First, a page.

Workplace representation for women in the cable and communications industry has increased since 2019 while the representation of people of color fell in that period, according to a joint NAMIC and WICT diversity employment study released Tuesday.
The executive summary of the 2022 AIM/PAR Workplace Diversity Survey — unveiled at a Town Hall meeting in New York in conjunction with the WICT Leadership Conference and the NAMIC Conference — reflects the impact of the pandemic as well as social-justice movements in the country since the last survey was conducted in 2019, the organizations said.
The 2022 survey — which generated participation from 18 organizations representing 69% of the industry workforce — reported that female representation in the workforce increased by 5 percentage points since the 2019 tally, even as women overall were significantly more impacted by the pandemic in terms of employment. Overall, women made up 51% of the workforce at programmer companies and 31% of the overall MSO workforce, according to the survey.
Women also comprised 47% of all new hires in participating media, entertainment and technology companies, up 1 percentage point from 2019. Women and women of color saw increases in professional, manager and executive/senior manager roles, according to the survey. People of color were promoted (14%) and transferred within (8%) the surveyed organizations at slightly higher rates than overall rates within the industry.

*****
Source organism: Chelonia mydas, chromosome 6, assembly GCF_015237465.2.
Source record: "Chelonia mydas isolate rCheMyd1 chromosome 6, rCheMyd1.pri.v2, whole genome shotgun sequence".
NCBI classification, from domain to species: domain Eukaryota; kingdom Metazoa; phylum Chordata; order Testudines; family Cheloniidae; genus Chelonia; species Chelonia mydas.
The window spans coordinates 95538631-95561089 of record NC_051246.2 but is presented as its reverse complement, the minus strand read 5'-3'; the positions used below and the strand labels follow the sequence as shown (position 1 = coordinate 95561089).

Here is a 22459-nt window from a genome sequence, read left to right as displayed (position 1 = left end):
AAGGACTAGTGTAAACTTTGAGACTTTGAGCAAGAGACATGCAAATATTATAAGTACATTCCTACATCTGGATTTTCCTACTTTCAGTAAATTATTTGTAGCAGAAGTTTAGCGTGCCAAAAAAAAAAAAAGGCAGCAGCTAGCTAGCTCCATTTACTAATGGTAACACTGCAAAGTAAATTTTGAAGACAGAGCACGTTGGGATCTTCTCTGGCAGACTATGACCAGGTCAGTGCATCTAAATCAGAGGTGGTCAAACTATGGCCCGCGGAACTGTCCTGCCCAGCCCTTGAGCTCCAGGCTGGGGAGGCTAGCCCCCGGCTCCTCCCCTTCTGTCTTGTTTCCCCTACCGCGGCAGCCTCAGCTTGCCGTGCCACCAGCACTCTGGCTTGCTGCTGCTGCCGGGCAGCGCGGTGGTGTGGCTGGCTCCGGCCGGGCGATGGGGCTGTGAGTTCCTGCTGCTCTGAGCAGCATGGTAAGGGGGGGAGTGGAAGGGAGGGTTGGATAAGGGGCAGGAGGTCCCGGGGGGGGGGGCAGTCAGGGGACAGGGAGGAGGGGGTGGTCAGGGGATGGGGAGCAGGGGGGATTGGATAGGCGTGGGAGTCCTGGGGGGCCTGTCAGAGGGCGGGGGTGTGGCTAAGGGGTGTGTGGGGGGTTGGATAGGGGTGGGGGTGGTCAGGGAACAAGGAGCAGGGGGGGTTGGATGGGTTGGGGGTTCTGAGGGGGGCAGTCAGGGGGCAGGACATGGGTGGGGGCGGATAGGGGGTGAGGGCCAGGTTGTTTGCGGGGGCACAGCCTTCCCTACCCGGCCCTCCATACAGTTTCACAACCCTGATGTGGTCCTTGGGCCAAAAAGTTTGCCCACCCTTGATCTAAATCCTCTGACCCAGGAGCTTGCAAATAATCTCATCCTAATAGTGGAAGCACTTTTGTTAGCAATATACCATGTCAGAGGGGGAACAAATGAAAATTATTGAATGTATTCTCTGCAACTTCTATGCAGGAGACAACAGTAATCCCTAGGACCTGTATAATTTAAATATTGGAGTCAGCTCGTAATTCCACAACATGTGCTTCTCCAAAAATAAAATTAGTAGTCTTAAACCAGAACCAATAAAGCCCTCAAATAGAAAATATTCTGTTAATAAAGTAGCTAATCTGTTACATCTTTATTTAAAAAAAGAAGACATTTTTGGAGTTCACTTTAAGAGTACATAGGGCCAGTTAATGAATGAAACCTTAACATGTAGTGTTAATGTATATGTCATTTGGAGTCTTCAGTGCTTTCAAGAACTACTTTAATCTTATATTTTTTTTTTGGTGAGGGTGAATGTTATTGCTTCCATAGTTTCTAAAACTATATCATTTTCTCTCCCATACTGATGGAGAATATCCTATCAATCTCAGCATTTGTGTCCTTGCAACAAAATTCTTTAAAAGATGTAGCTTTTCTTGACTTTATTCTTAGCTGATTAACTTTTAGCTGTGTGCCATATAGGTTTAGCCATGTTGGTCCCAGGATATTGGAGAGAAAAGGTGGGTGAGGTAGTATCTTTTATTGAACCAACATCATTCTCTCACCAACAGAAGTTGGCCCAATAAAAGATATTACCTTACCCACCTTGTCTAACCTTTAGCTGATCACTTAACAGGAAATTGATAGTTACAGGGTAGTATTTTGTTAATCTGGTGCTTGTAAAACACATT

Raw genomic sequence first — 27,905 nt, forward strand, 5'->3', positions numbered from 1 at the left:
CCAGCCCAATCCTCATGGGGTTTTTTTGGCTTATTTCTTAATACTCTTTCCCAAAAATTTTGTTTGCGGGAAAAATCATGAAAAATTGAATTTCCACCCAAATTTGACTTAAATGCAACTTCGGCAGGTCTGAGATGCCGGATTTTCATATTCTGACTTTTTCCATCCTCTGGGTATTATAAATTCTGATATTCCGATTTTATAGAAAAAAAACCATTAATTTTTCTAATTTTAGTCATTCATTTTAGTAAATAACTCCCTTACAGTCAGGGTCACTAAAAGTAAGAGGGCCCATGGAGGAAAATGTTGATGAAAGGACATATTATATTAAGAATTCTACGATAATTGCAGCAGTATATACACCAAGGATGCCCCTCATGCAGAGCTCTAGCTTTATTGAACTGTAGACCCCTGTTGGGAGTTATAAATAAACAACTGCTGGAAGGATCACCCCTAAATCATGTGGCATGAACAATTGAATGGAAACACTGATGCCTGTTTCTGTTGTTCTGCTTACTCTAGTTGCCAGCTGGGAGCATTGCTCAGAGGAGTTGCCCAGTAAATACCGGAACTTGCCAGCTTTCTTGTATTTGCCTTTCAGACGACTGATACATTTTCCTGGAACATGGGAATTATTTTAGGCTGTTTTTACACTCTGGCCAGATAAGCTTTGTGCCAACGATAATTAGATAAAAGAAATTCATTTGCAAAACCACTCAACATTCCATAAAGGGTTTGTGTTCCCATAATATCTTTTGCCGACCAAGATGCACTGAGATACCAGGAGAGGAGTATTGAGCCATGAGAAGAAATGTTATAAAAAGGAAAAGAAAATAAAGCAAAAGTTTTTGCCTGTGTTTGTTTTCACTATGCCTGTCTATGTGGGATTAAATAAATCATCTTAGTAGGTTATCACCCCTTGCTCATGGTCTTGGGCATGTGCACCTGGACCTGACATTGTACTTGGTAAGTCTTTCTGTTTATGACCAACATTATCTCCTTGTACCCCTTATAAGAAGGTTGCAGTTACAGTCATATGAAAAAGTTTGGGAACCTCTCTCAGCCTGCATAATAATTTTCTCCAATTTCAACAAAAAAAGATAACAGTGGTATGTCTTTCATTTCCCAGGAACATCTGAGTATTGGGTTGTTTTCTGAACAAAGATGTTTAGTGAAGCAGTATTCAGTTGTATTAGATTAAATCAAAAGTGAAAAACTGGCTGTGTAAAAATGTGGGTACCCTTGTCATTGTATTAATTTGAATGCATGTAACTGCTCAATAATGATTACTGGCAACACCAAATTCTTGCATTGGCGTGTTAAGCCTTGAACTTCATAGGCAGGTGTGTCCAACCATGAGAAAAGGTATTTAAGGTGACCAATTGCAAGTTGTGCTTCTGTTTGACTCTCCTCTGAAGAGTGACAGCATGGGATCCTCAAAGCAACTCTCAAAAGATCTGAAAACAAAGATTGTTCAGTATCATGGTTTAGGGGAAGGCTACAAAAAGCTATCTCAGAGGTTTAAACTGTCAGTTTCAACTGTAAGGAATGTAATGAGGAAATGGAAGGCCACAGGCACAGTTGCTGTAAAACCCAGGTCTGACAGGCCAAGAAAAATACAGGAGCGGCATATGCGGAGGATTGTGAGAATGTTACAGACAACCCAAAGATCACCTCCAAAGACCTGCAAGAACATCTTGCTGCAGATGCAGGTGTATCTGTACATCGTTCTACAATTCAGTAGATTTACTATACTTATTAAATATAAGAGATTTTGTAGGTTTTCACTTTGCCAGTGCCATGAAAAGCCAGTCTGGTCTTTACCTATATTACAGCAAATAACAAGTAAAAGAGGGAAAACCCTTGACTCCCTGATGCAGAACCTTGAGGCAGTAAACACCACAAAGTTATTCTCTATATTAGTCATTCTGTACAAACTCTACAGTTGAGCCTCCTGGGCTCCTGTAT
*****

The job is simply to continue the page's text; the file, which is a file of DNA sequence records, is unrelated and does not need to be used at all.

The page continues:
“Despite the Great Resignation and she-cession, our industry has created environments where women are able to thrive, while also highlighting challenges to overcome,” WICT Network president and CEO Maria E. Brennan said. “As we continue to navigate new ways of working, we will use this data to help companies strengthen their practices to ensure that women remain on a trajectory to achieve parity with men.”
The industry employment and representation picture for people of color was not as positive. People of color experienced a 7 percentage point reduction in workforce representation, dropping to 37% from 44% since the 2019 survey. The biggest losses were employees at the junior level professional and manager ranks at cable MSOs, while people of color found employment gains among participating content companies, according to the survey.
National Association for Multi-Ethnicity in Communications (NAMIC) president and CEO A. Shuanise Washington told Multichannel News that she hopes the participating companies will learn from the results and find ways to attract and recruit people of color to their companies.
“Once they look at their individual results, they will do an internal assessment of what happened, and whether there are things that they could be looking at more intentionally as it relates to people of color,” she said.
Washington added that the results of the survey are vitally important to the industry's ongoing diversity, equity and inclusion efforts. “The fact that this industry measures itself is critical — I don’t know any other industry that does that,” she said. “What gets measured gets done and we always need to be focused on that.”
The AIM/PAR survey is administered by PwC and funded by the Walter Kaitz Foundation, which holds its annual fundraising dinner Wednesday night at the Marriott Marquis. ■
R. Thomas Umstead serves as senior content producer, programming for Multichannel News, Broadcasting + Cable and Next TV. During his more than 30-year career as a print and online journalist, Umstead has written articles on a variety of subjects ranging from TV technology, marketing and sports production to content distribution and development. He has provided expert commentary on television issues and trends for such TV, print, radio and streaming outlets as Fox News, CNBC, the Today show, USA Today, The New York Times and National Public Radio. Umstead has also filmed, produced and edited more than 100 original video interviews, profiles and news reports featuring key cable television executives as well as entertainers and celebrity personalities.
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